Voters who supported Donald J. Trump’s plans to “Make agenda great again” are getting short-changed by a Republican-led Congress that has so far largely failed to enact pro-growth legislation that the head of a top conservative think tank says is costing 1,000 jobs a day and billions in economic growth.
Edwin J. Feulner, president of the Heritage Foundation, says that part of Trump’s “MAGA” appeal was his pledge to “drain the swamp” in Washington, D.C., and that a number of Republican legislators also rode that pledge to victory in November, giving the party full control over Congress and the White House.
“But more than five months into the new Congress and the new administration, precious little draining has occurred,” Fuelner wrote in The Daily Signal, Heritage’s online news and opinion site. “The delay in action is not only frustrating, it’s expensive: With the promised reforms, the U.S. could have created as much as $5 billion per day in economic output. If nothing changes, the swamp will end up costing more than 2 million prospective jobs over the next decade.”
The Heritage chief further notes that the tens of thousands of rules and regulations administered by hundreds of federal agencies makes government bureaucracy the biggest impediment to job and economic growth. And while establishment types argue that the regulations are essential to keep everyone ‘safe,’ in reality many of them were established to benefit favored special interests while serving as impediments to upstart companies and small businesses, where most new jobs have historically been created.
To Trump’s and Congress’ credit, however, there has been at least some effort to roll back the massive bureaucratic state, which is essentially a fourth branch of government. BigGovernment.news reported in April that Trump and Congress “have managed to roll back scores of last-minute Obama-era rules using a little-known (and before now, little-employed) law known as the Congressional Review Act.”
In addition, Trump has issued an executive order instructing all federal agencies to abolish two regulations for every new one written.
But more must be done, Fuelner says, if the country is to fully benefit from Trump’s pro-growth, America-first agenda.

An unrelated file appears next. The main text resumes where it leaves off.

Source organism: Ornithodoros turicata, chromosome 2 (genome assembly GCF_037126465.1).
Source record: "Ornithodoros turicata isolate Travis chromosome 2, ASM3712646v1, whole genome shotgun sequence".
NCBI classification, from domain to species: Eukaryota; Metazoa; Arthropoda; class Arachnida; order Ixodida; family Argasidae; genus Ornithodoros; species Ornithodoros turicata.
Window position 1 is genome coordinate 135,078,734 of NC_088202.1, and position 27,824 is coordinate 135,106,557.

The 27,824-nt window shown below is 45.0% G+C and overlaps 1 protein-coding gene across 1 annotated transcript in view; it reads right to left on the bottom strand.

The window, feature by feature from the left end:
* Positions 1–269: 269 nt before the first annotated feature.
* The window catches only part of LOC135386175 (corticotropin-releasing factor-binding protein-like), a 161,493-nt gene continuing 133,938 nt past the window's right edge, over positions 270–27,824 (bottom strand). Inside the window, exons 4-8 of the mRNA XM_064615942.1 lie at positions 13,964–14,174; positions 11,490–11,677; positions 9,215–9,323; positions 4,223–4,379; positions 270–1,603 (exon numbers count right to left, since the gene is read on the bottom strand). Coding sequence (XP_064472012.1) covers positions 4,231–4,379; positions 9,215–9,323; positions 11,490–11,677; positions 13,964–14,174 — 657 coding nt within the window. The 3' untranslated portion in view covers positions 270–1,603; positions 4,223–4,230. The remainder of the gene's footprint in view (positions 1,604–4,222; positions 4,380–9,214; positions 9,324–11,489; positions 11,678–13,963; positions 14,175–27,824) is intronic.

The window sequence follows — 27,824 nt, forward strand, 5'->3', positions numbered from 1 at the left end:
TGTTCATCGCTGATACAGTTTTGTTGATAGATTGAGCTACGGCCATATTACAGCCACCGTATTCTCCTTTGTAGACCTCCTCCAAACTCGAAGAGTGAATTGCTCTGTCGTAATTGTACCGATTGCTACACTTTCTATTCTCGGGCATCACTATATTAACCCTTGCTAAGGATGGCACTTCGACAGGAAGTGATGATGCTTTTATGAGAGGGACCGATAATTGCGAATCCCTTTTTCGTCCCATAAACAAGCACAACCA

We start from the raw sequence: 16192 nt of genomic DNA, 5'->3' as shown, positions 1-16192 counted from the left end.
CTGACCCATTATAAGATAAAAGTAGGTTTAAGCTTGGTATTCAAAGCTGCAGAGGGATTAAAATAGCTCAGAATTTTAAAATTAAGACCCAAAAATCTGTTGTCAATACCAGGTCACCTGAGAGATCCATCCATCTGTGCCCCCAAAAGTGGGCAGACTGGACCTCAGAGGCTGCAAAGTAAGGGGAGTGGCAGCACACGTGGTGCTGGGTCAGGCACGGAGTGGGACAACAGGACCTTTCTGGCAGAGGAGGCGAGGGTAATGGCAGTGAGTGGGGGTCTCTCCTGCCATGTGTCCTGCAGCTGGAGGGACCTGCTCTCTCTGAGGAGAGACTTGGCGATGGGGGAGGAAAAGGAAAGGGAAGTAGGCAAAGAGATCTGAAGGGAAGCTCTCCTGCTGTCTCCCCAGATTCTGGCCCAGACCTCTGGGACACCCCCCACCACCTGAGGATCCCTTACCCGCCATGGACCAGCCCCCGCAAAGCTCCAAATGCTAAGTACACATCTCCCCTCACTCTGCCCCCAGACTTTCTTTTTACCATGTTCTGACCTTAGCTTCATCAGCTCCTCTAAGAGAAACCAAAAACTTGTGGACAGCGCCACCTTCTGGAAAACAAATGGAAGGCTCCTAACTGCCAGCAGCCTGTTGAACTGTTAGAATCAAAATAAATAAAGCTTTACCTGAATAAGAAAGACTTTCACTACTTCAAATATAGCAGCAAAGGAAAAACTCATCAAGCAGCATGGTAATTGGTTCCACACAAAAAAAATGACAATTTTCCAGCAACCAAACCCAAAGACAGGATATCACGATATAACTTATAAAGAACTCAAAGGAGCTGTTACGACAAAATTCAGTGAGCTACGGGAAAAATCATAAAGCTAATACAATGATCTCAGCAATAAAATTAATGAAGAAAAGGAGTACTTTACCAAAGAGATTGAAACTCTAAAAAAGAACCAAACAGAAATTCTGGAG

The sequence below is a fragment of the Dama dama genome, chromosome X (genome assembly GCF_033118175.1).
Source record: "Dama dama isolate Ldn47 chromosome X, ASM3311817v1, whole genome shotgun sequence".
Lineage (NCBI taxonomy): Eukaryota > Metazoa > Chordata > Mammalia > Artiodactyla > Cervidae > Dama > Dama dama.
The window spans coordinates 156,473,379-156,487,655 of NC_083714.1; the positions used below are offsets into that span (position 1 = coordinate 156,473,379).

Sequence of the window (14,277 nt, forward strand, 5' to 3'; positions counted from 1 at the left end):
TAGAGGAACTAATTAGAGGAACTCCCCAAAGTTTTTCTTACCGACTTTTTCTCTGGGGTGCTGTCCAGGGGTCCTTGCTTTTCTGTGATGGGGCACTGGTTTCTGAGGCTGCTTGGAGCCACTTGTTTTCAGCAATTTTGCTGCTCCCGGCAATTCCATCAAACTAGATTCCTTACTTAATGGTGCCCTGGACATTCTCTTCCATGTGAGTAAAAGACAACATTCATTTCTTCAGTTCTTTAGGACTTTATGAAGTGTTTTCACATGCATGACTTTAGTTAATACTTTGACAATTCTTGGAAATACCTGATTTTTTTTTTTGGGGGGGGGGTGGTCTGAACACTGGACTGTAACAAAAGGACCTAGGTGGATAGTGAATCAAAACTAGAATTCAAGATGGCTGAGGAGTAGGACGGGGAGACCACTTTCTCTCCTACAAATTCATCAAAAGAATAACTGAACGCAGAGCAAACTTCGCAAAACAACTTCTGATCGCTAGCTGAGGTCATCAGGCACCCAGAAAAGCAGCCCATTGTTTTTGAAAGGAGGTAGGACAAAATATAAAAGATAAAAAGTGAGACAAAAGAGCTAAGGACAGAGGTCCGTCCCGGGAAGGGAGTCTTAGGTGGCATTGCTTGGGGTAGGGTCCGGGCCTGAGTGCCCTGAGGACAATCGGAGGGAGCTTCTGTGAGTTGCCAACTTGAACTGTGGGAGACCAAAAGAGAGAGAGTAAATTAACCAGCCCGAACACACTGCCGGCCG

“…[M]ost Americans don’t want more government. Rather, they want relief from big government so that they can make their own decisions and improve their own communities,” he wrote. And what’s more, “there is plenty of evidence that people thrive more under limited government than under a vastly more intrusive government.” (Related: What Donald Trump Just Said About Regulations Is HUGE And Ought To Make Every Business Owner And Job Seeker Happy.)
He said that if the U.S. economy remained on the same overall trend during President Obama’s eight years in office that marked the previous 25 years, per-person gross domestic product would be some 10 percent higher than it currently is. But the former president’s efforts over two terms to dramatically increase the size, scope and reach of the federal government crushed economic development, making Obama the first U.S. president to have never achieved 3 percent GDP growth in a single quarter.
What must Trump and Congress do to unleash the country’s economic engine and drive GDP into the stratosphere? Fuelner has these recommendations:
— Repeal Obamacare: No, really repeal it. The massive regulatory burdens this one piece of legislation has placed on the economy is estimated to have cost some 300,000 small business jobs alone, while causing more than 10,000 companies to shut down since it was passed.
— Regulatory reduction: The more regulations that Trump and Congress can repeal, the less economic strain there will be on American business and industry. Most people have no issues with rules and regulations that are truly meant to protect workers and the environment, but few can also seriously argue that the nation’s regulatory burden isn’t excessive and prohibitively expensive. In fact, one recent study said regulations cost the U.S. economy $4 trillion in a single year.
— Reform the tax code: “The increase in jobs, wages, and wealth from growing the economy through [GOP-proposed] tax reforms would be enormous. The cost of waiting on just tax reform can be conservatively estimated as approaching $2 billion per day in lost output,” Fuelner writes.
J.D. Heyes is a senior writer for NaturalNews.com and NewsTarget.com, as well as editor of The National Sentinel.